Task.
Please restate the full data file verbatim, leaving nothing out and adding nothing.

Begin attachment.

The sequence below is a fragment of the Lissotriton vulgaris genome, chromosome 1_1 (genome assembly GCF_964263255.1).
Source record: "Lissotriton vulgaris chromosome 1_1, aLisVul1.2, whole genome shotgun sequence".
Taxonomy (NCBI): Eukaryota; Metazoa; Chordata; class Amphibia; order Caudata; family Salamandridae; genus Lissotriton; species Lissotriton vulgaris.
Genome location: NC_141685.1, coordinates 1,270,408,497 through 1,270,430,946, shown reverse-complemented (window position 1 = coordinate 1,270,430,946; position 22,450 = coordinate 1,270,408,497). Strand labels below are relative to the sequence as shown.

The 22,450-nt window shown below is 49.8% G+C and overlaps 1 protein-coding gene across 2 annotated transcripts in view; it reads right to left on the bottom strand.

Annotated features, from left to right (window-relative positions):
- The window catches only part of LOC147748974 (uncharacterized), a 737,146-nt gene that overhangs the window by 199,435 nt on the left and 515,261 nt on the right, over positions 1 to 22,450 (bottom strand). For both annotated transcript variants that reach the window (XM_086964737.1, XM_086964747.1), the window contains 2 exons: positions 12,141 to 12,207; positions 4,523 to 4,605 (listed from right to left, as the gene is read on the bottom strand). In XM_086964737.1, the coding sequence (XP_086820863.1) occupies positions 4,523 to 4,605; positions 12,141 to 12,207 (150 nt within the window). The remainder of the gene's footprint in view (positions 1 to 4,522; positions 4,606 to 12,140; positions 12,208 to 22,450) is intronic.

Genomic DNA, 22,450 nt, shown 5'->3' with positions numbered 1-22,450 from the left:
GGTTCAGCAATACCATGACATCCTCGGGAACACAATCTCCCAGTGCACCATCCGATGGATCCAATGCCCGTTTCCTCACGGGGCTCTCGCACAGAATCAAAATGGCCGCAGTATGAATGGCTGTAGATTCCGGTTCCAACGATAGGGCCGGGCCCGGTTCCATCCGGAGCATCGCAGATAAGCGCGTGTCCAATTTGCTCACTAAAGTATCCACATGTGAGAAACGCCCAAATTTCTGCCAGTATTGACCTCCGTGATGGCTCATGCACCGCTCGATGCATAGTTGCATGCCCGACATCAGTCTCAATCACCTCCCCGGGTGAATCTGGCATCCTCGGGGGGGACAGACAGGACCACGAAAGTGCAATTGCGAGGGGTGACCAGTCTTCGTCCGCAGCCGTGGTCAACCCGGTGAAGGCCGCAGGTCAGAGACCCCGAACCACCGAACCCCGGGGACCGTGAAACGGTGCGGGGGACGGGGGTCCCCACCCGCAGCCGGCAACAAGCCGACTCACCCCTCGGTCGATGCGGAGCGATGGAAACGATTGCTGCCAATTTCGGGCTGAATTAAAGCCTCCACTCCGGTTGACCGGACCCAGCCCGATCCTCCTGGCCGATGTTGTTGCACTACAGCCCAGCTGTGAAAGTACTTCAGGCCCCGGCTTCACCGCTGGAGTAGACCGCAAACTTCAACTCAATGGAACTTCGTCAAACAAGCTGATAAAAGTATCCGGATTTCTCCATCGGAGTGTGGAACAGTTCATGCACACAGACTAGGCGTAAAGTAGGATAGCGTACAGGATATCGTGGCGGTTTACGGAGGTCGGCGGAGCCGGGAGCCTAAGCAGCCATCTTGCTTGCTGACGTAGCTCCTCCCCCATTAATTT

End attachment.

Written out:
The sequence below is a fragment of the Lissotriton vulgaris genome, chromosome 1_1 (genome assembly GCF_964263255.1).
Source record: "Lissotriton vulgaris chromosome 1_1, aLisVul1.2, whole genome shotgun sequence".
Taxonomy (NCBI): Eukaryota; Metazoa; Chordata; class Amphibia; order Caudata; family Salamandridae; genus Lissotriton; species Lissotriton vulgaris.
Genome location: NC_141685.1, coordinates 1,270,408,497 through 1,270,430,946, shown reverse-complemented (window position 1 = coordinate 1,270,430,946; position 22,450 = coordinate 1,270,408,497). Strand labels below are relative to the sequence as shown.

The 22,450-nt window shown below is 49.8% G+C and overlaps 1 protein-coding gene across 2 annotated transcripts in view; it reads right to left on the bottom strand.

Annotated features, from left to right (window-relative positions):
- The window catches only part of LOC147748974 (uncharacterized), a 737,146-nt gene that overhangs the window by 199,435 nt on the left and 515,261 nt on the right, over positions 1 to 22,450 (bottom strand). For both annotated transcript variants that reach the window (XM_086964737.1, XM_086964747.1), the window contains 2 exons: positions 12,141 to 12,207; positions 4,523 to 4,605 (listed from right to left, as the gene is read on the bottom strand). In XM_086964737.1, the coding sequence (XP_086820863.1) occupies positions 4,523 to 4,605; positions 12,141 to 12,207 (150 nt within the window). The remainder of the gene's footprint in view (positions 1 to 4,522; positions 4,606 to 12,140; positions 12,208 to 22,450) is intronic.

Genomic DNA, 22,450 nt, shown 5'->3' with positions numbered 1-22,450 from the left:
GGTTCAGCAATACCATGACATCCTCGGGAACACAATCTCCCAGTGCACCATCCGATGGATCCAATGCCCGTTTCCTCACGGGGCTCTCGCACAGAATCAAAATGGCCGCAGTATGAATGGCTGTAGATTCCGGTTCCAACGATAGGGCCGGGCCCGGTTCCATCCGGAGCATCGCAGATAAGCGCGTGTCCAATTTGCTCACTAAAGTATCCACATGTGAGAAACGCCCAAATTTCTGCCAGTATTGACCTCCGTGATGGCTCATGCACCGCTCGATGCATAGTTGCATGCCCGACATCAGTCTCAATCACCTCCCCGGGTGAATCTGGCATCCTCGGGGGGGACAGACAGGACCACGAAAGTGCAATTGCGAGGGGTGACCAGTCTTCGTCCGCAGCCGTGGTCAACCCGGTGAAGGCCGCAGGTCAGAGACCCCGAACCACCGAACCCCGGGGACCGTGAAACGGTGCGGGGGACGGGGGTCCCCACCCGCAGCCGGCAACAAGCCGACTCACCCCTCGGTCGATGCGGAGCGATGGAAACGATTGCTGCCAATTTCGGGCTGAATTAAAGCCTCCACTCCGGTTGACCGGACCCAGCCCGATCCTCCTGGCCGATGTTGTTGCACTACAGCCCAGCTGTGAAAGTACTTCAGGCCCCGGCTTCACCGCTGGAGTAGACCGCAAACTTCAACTCAATGGAACTTCGTCAAACAAGCTGATAAAAGTATCCGGATTTCTCCATCGGAGTGTGGAACAGTTCATGCACACAGACTAGGCGTAAAGTAGGATAGCGTACAGGATATCGTGGCGGTTTACGGAGGTCGGCGGAGCCGGGAGCCTAAGCAGCCATCTTGCTTGCTGACGTAGCTCCTCCCCCATTAATTT